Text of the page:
September 8, 2008
How to Make Edinburgh Rock New Music Venue the Picture House Will Give the Capital’s Live Music Scene a Boost New Music Venue the Picture House Will Give the Capital’s Live Music Scene a Boost By Alan Morrison
By ALAN MORRISON
EDINBURGH'S music fans will recognise the scenario. Your favourite band is onstage in Glasgow; they're building up to a climax but haven't yet played your favourite song; it's obvious they're keeping it back for the encore . . . but if you don't leave now, you'll miss the last train home. It's a dilemma that will be eased, if not solved outright, when the Picture House begins operations in the capital.
A 1500-capacity venue sited on Lothian Road, it fits nicely on the live scene between the Liquid Room and the Corn Exchange with their respective spaces for 900 and 3000 paying punters. Known in former lives as nightclubs Century 2000 and Revolution and the ill- fated Gig, the Picture House had its musical glory days through the 1970s and early 1980s as the Caley Palais, when it hosted concerts by Pink Floyd, AC/DC, Genesis, Queen, The Smiths and New Order.
Originally opened as a cinema in 1923, the building's art deco proscenium arch stage, stained glass windows, stonework and oak panelling have been restored for its new life as a music venue. Out go the multitude of staircases and platforms that cluttered the main auditorium. In come an extended stage, new columns, plum-red walls and gold-painted features that create a mood somewhere between lush theatre and heads-down rock'n'roll.
When the Sunday Herald visited, the venue was still very much a building site, but it was clear even then that the sight lines - from the standing-room area in front of the upstairs bar, from the rows of balcony seats, from the main fl oor itself - are impressively clear in a room that's tall but not too deep.
"Edinburgh does have a number of interesting, good quality venues - different sizes, different types, " says David Laing, group operations manager for the MAMA Group, the building's new owners. "But this sort of ballroom-sized, mid-level rock'n'roll venue has been missing for a period of time. Because that has gone on so long, there's a perception in the industry that Edinburgh is not a live music town."
It's this perception that Laing aims to change, and the MAMA Group should have the clout to follow plans through. As well as a network of 10 Barfly venues spread across the UK, it owns London stalwarts the Hammersmith Apollo, the Forum, the Borderline, G-A-Y and the Jazz Cafe.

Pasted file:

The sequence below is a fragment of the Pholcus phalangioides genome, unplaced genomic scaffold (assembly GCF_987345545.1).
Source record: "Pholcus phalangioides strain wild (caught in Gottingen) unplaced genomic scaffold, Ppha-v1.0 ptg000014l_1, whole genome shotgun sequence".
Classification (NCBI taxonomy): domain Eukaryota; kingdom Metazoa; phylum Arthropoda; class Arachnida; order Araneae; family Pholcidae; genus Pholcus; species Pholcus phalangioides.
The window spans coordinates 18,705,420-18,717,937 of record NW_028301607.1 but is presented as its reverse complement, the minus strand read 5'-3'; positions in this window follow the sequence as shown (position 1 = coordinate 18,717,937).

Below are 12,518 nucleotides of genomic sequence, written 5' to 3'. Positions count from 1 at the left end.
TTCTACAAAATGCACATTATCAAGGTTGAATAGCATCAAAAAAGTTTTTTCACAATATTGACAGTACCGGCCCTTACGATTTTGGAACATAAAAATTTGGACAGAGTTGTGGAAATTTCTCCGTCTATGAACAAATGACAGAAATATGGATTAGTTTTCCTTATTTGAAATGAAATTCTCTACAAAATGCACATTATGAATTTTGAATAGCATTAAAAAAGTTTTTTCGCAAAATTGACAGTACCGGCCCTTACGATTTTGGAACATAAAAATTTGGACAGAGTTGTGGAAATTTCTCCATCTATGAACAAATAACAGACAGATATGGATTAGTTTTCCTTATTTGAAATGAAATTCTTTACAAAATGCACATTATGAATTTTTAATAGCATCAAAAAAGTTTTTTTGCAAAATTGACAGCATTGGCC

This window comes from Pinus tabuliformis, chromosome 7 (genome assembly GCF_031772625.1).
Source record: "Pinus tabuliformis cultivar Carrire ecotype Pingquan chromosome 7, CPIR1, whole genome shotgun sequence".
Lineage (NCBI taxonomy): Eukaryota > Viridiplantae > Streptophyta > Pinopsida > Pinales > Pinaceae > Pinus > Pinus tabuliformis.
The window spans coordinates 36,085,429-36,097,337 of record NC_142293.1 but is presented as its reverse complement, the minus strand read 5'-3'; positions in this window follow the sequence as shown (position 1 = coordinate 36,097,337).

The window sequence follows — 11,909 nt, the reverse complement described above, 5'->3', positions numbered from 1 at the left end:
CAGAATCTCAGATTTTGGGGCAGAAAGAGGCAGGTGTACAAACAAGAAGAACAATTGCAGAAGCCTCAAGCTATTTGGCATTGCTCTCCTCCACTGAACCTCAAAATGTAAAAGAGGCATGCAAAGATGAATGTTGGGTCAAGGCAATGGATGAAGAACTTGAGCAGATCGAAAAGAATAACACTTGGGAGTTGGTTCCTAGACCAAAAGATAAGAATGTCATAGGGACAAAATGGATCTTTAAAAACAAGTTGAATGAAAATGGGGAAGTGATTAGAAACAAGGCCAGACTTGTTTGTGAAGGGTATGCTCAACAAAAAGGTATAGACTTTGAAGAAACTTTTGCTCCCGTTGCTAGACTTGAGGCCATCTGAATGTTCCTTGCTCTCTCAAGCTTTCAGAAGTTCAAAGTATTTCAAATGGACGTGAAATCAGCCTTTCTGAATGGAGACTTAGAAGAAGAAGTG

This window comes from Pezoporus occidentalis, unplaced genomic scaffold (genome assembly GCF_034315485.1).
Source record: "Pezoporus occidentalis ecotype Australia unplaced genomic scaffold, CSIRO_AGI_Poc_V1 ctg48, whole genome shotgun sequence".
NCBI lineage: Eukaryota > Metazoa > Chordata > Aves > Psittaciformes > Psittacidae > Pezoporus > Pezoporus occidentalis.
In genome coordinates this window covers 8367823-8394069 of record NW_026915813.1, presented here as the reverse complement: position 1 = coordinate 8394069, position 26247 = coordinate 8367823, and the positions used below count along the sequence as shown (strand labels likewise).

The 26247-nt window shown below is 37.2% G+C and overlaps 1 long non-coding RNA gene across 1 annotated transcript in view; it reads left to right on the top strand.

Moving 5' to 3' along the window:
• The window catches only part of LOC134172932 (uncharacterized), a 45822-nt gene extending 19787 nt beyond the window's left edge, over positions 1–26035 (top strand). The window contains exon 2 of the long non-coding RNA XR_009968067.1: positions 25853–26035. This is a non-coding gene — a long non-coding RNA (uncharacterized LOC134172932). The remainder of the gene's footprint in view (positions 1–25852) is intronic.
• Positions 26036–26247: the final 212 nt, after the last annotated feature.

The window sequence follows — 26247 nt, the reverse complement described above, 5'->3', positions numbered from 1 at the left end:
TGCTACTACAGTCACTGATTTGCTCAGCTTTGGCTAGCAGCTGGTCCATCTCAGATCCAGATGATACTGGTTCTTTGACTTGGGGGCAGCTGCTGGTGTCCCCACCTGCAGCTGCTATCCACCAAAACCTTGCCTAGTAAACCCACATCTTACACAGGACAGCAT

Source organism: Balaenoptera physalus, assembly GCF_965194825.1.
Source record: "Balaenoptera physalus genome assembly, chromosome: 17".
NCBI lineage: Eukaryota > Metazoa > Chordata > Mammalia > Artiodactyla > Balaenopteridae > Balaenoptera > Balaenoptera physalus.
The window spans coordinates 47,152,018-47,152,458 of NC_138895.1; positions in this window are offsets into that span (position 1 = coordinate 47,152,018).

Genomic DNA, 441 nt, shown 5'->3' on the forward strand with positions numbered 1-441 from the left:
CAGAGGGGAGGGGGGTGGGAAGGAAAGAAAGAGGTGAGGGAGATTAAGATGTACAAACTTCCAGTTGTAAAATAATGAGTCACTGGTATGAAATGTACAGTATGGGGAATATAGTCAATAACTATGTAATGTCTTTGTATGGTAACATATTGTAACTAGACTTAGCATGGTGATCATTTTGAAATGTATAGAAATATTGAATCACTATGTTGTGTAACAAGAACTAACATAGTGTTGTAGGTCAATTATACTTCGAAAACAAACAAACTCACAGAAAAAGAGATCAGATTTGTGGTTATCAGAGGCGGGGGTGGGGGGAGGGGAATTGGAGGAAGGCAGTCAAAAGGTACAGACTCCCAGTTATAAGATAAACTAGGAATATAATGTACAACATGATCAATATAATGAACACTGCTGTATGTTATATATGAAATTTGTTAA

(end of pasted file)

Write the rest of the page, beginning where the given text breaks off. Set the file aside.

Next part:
The line-up programmed for the first few months is certainly impressively diverse. Travis headline the official opening night on September 25, with October set for Walter Trout (2), Dirty Pretty Things (5), The Charlatans (11), Martha Wainwright (22) and Taste Of Chaos (25), and November featuring Tangerine Dream (2), Todd Rundgren (7), Ryan Adams's band The Cardinals (14) and Feeder (26).
"I very consciously wanted the first three months to be as varied as possible for two reasons, " Laing explains. "Firstly, to get as wide an audience as possible through the doors to see the place and what we've got then come back for more. Secondly, we want to establish it early on as a broad live music venue rather than getting a situation where you have a wee run of shows of the same type of music and get pigeonholed."
The venue will also put on club nights quite unlike its past incarnations and those of its near neighbours. "It will be in direct opposition and total contrast to the prevailing Lothian Road mindset, " promises Laing, namechecking bands such as The Wombats, The Ting Tings and Hot Chip rather than any piano-vocal house music. "It's more about a relaxed, student-friendly, laid-back clubbing environment for people who are into music and go to the gigs. In many respects, it's not dissimilar to what you might find at the ABC on a Saturday night."
Glasgow's ABC is also the reference point made by Roddy Woomble, who plays the Picture House with his band Idlewild at a special venue preview night this Saturday.
"The ABC revolutionised gig-going in Glasgow, " says Woomble. "After the first time I went, I thought I would go to see a band there even if I wasn't that into them, just because it's such a great space for live music. If they've done that with the Picture House . . . then Edinburgh can stand up and be proud. Rather than do, say, one night at the Carling Academy, a band could do the ABC and the Picture House. That's the ideal. If the stage is big and there's a proper sound system, then it gives the impression of being an event for both the band and the audience, as opposed to just another gig in a shoebox venue."
Laing agrees that, after tapping into Edinburgh's hunger for live music, the Picture House will encourage touring bands to play both Edinburgh and Glasgow on the circuit. Its location is certainly bang in the centre of town for locals, but it's also comfortably walkable from both Haymarket and Waverley stations for out-of-towners. And that's another reason why this venue should help the live scene to continue to buck credit crunch trends within the music industry.
"Record companies are struggling to make money in physical album sales, " admits Laing, "but there are plenty of exciting new bands coming through making exciting new music, and most of them are live- based acts who can play and go on tour. And people are showing that they're more than willing to buy a ticket to go out and see them."
Idlewild play the Picture House on Saturday www. mamagroup. co. uk/picturehouse
Originally published by Newsquest Media Group.
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